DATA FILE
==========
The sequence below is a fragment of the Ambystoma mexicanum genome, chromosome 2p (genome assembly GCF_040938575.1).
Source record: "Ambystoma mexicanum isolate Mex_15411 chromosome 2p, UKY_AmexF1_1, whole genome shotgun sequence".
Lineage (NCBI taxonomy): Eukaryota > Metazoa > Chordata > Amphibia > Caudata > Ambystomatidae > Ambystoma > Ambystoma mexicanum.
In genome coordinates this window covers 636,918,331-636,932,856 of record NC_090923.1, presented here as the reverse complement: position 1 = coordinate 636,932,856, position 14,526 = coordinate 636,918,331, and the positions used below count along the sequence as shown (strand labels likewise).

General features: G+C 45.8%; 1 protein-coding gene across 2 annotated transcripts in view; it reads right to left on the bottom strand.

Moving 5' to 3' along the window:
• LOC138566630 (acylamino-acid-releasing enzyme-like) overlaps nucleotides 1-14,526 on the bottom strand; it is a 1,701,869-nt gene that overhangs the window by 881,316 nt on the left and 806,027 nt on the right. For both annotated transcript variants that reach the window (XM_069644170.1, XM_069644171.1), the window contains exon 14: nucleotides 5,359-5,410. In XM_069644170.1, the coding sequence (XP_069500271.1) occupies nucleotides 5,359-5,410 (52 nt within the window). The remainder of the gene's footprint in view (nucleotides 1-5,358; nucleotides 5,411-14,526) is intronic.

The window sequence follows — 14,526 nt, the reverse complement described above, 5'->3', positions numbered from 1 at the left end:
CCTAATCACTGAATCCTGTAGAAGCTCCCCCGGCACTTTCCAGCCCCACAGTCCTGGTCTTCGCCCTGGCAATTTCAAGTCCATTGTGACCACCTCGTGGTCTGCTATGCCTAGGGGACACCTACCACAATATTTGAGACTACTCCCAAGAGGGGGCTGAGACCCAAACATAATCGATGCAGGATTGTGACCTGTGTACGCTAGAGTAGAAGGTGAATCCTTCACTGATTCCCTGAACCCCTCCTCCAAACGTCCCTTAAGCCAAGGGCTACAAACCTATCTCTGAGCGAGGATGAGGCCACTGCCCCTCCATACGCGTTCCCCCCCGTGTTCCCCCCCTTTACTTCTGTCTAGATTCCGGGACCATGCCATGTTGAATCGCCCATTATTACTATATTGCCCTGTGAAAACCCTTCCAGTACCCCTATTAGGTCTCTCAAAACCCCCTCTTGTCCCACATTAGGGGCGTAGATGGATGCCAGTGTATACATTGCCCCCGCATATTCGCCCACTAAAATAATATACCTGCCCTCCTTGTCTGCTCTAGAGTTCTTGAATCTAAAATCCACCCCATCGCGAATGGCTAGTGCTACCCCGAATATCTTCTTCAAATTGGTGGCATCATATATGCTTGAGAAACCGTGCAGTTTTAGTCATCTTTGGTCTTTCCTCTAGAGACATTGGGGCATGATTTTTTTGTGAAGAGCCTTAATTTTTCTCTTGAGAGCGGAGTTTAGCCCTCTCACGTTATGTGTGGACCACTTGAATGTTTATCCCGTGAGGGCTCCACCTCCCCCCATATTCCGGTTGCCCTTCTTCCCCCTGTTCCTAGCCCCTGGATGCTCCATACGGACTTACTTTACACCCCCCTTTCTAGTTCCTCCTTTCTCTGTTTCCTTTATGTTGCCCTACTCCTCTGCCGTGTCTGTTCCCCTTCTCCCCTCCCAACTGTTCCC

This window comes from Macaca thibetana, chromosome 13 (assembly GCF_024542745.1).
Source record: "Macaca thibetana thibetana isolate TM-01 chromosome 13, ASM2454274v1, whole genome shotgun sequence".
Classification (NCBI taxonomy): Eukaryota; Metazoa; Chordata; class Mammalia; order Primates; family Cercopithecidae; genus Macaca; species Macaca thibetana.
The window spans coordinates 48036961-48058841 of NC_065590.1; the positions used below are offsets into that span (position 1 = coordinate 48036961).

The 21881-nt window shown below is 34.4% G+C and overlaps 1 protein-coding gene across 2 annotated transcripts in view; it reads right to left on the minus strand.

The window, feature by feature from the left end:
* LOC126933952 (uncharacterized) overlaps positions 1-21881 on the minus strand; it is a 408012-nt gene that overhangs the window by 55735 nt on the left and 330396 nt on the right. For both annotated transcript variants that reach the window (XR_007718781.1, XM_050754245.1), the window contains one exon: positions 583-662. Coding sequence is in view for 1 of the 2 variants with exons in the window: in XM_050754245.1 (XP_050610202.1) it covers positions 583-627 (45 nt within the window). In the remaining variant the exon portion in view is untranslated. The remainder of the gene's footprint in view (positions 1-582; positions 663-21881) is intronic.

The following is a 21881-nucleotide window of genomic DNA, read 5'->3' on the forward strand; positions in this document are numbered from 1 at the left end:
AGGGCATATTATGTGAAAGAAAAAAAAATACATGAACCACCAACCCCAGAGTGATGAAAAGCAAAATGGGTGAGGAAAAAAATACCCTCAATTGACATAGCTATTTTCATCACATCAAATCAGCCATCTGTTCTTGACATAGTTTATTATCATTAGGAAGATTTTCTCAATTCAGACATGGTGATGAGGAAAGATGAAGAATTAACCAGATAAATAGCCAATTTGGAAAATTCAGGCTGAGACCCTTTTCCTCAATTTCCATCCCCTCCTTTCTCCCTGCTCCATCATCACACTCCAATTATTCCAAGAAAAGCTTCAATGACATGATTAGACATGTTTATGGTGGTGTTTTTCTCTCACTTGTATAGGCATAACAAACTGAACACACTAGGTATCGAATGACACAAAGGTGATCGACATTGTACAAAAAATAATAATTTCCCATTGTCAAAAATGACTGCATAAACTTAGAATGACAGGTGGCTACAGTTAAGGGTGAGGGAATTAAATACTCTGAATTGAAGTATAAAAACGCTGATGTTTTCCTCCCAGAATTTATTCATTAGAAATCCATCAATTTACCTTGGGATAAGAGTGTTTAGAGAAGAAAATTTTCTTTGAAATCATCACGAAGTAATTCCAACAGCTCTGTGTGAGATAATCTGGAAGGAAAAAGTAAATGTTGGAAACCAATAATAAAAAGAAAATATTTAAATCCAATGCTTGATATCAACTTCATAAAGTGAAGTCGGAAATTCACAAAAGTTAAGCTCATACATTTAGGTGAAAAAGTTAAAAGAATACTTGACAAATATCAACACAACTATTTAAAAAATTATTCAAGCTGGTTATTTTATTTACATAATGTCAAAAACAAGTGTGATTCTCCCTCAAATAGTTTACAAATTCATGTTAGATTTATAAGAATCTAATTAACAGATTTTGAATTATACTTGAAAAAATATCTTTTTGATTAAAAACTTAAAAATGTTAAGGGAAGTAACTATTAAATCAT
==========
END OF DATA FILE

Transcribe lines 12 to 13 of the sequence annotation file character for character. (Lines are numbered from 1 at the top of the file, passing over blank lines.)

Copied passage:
Classification (NCBI taxonomy): Eukaryota; Metazoa; Chordata; class Mammalia; order Primates; family Cercopithecidae; genus Macaca; species Macaca thibetana.
The window spans coordinates 48036961-48058841 of NC_065590.1; the positions used below are offsets into that span (position 1 = coordinate 48036961).